When I was little, I was fascinated by rocks. I loved exploring the colors and textures.I would collect the rocks I found prettiest. I built up a sizable collection of obsidian from Yellowstone without my parents realizing – which, given that it’s illegal, led to a pretty stern talking-to when they found out. After that discussion I realized that rocks, though plentiful, are more than shiny paperweights. Rocks illuminate our past. Certain rocks are only available in limited supply.

Although a fascination with rocks hasn’t influenced my career choice in the slightest, it’s never quite gone away. So when I heard about WonderLab’s “I Am A Geologist!” event during the Week of the Young Child, I knew I needed to attend. I finally had the opportunity to build on my geological knowledge and use it for my writing!


A young scientist exploring the history of our planet. Right, a future geologist getting ready to start a new collection.

I knew exactly what I wanted to experience first: the immense “limestone” cave in the center of the room. Made primarily from a tarp in the shape of a large balloon, the cave was kept inflated with powerful fans at the entrance. You might hear “large tarp” and think, “that sounds claustrophobic.” Nothing is further from the truth. I’m not a small man – I’m over six feet tall, and I could have been twice my height and still barely touched the top of the cave, though I did have to crawl to enter. Inside, it was so dark that guests used flashlights to see the walls, which were covered with images of various animals that might shelter in an actual cave.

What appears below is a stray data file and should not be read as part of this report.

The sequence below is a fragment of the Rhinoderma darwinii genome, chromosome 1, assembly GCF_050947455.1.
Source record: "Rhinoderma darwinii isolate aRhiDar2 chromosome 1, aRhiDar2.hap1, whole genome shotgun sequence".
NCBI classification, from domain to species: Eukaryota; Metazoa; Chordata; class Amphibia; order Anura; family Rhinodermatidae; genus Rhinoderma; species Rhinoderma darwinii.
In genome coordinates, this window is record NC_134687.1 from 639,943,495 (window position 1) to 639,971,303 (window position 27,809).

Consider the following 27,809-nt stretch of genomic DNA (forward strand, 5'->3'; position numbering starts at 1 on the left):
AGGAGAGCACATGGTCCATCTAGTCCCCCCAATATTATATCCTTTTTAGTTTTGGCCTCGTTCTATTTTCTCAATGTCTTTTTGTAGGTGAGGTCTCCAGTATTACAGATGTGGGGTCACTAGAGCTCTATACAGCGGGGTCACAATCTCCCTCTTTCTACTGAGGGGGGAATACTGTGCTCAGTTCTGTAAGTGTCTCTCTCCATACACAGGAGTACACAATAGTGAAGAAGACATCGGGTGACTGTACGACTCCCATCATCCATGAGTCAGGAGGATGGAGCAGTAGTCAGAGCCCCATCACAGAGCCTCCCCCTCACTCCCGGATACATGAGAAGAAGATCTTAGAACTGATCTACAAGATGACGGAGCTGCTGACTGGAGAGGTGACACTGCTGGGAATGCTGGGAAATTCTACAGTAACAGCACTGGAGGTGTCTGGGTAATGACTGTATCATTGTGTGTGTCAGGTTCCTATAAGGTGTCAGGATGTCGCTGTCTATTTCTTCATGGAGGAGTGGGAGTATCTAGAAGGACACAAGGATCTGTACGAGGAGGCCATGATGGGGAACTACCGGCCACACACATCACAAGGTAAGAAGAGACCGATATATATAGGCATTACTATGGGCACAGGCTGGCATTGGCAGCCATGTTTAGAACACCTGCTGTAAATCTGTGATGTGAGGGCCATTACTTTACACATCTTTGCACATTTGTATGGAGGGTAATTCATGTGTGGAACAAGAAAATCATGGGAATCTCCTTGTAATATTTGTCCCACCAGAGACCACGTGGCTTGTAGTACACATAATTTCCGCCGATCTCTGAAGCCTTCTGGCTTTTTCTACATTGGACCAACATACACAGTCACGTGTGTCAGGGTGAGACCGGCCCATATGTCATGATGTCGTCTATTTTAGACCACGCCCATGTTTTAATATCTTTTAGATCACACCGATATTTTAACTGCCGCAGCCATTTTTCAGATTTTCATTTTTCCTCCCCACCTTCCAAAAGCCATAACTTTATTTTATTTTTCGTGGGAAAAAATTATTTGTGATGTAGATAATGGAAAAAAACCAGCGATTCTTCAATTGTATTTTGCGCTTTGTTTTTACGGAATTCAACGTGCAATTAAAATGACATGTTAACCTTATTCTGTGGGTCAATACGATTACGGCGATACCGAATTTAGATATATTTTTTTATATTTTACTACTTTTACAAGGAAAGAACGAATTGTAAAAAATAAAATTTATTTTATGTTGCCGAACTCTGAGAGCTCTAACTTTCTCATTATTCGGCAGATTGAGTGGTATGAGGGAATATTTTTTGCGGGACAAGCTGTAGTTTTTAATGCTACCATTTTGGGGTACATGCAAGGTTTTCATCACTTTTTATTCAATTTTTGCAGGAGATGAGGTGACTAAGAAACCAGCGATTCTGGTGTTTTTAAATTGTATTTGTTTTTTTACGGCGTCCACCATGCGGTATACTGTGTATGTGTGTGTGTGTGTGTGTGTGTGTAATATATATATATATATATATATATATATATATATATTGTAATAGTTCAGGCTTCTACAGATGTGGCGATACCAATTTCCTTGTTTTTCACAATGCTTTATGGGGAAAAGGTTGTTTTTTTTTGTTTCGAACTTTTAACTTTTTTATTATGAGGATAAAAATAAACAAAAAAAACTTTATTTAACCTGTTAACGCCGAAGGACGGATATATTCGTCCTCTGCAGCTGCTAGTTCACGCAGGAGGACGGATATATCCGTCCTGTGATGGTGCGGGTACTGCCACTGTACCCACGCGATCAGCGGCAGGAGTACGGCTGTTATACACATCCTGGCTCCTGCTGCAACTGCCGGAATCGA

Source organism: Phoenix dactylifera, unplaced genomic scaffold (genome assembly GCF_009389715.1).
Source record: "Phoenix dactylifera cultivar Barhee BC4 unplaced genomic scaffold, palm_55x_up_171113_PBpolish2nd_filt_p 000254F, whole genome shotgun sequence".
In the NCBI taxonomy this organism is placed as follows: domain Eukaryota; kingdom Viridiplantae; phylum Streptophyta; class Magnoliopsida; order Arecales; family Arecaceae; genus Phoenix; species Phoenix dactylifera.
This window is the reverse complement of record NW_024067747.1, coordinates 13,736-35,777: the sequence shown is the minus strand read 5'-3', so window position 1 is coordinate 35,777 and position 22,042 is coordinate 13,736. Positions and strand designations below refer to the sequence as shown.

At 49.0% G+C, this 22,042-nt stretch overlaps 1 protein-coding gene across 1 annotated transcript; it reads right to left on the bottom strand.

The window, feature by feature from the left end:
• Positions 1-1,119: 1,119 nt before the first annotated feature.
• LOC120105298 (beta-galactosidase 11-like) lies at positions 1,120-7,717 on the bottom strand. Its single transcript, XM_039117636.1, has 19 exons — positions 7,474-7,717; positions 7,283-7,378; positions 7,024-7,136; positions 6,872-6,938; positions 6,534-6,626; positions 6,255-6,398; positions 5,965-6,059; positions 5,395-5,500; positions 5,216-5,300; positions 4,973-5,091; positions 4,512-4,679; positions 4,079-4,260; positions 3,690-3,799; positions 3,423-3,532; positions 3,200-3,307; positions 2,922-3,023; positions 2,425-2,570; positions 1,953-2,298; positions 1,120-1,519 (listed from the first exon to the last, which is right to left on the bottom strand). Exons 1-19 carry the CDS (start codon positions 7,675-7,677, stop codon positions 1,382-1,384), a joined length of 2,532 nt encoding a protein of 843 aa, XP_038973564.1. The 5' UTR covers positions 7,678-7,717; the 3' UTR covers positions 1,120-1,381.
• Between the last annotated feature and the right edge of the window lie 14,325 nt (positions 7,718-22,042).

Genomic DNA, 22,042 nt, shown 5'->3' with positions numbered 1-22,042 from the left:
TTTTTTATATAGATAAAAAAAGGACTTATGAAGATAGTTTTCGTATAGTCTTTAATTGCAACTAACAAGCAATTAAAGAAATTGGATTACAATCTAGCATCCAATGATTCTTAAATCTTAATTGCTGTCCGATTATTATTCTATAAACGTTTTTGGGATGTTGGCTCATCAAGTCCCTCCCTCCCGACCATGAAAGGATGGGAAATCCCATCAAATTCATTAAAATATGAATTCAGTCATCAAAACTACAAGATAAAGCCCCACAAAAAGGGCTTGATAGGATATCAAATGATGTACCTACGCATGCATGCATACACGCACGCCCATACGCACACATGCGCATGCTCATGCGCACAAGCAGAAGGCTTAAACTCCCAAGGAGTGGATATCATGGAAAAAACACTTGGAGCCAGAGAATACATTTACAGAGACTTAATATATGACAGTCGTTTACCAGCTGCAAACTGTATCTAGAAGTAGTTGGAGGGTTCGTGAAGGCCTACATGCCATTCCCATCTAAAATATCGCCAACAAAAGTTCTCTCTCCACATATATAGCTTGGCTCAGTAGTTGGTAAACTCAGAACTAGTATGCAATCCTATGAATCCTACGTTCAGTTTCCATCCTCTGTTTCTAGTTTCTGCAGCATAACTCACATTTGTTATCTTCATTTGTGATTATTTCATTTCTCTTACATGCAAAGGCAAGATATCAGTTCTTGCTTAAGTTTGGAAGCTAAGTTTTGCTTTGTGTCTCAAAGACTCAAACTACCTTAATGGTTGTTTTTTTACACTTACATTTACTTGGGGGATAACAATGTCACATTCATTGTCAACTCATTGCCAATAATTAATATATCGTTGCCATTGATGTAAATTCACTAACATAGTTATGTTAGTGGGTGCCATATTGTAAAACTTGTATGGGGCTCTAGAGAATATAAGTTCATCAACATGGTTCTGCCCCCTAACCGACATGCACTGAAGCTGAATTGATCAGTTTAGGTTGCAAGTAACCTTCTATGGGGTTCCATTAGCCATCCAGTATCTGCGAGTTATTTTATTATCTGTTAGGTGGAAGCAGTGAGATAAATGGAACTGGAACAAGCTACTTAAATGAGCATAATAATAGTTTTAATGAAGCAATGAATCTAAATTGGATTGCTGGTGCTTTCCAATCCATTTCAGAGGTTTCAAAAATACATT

A young scientist getting ready to go spelunking.

The exhibit was more than just sight-seeing, however. Guests learned that “fossil” typically refers to an object that is 10,000 years old or older. Guests explored various fossils, such as a mastodon mandible found by a farmer in northern Indiana and tree


The best image I could get from inside the cave.

bark from the ancient
sigillaria tree, which many guests at first believed to be scales. Anyone present then got to bring home a fossil of their very own – a horn coral, which had shells shaped like horns and (when it was alive) tentacles extending from the larger end with which it grabbed food.

This event was technically geared towards WonderLab’s younger guests, but I personally had a blast – and while most of the other adults there were parents or guardians, they all wore smiles, too. Collectively, it seemed like we all had an excellent time exploring our planet’s history and what it’s made of, which is not uncommon at WonderLab. The hands-on experiments and exhibits have consistently allowed me to not only feel like a young and inquisitive spirit again, but have taught me about our world and how it works. The “I Am A Geologist” event especially allowed me to feel like a little kid collecting rocks from the riverbed. My thanks to WonderLab for letting me relive some of my best childhood experiences.


SamZlotnickThe Writer: Samuel Zlotnick is 24 years old and is a self-described “scifi/fantasy geek”.  He’s learning a lot from his internship at WonderLab in its Marketing/PR department, which he feels will compliment his eventual Bachelor’s Degree in Professional & Technical Writing. He mostly regrets having taken the obsidian from Yellowstone, but still appreciates his collection to this day.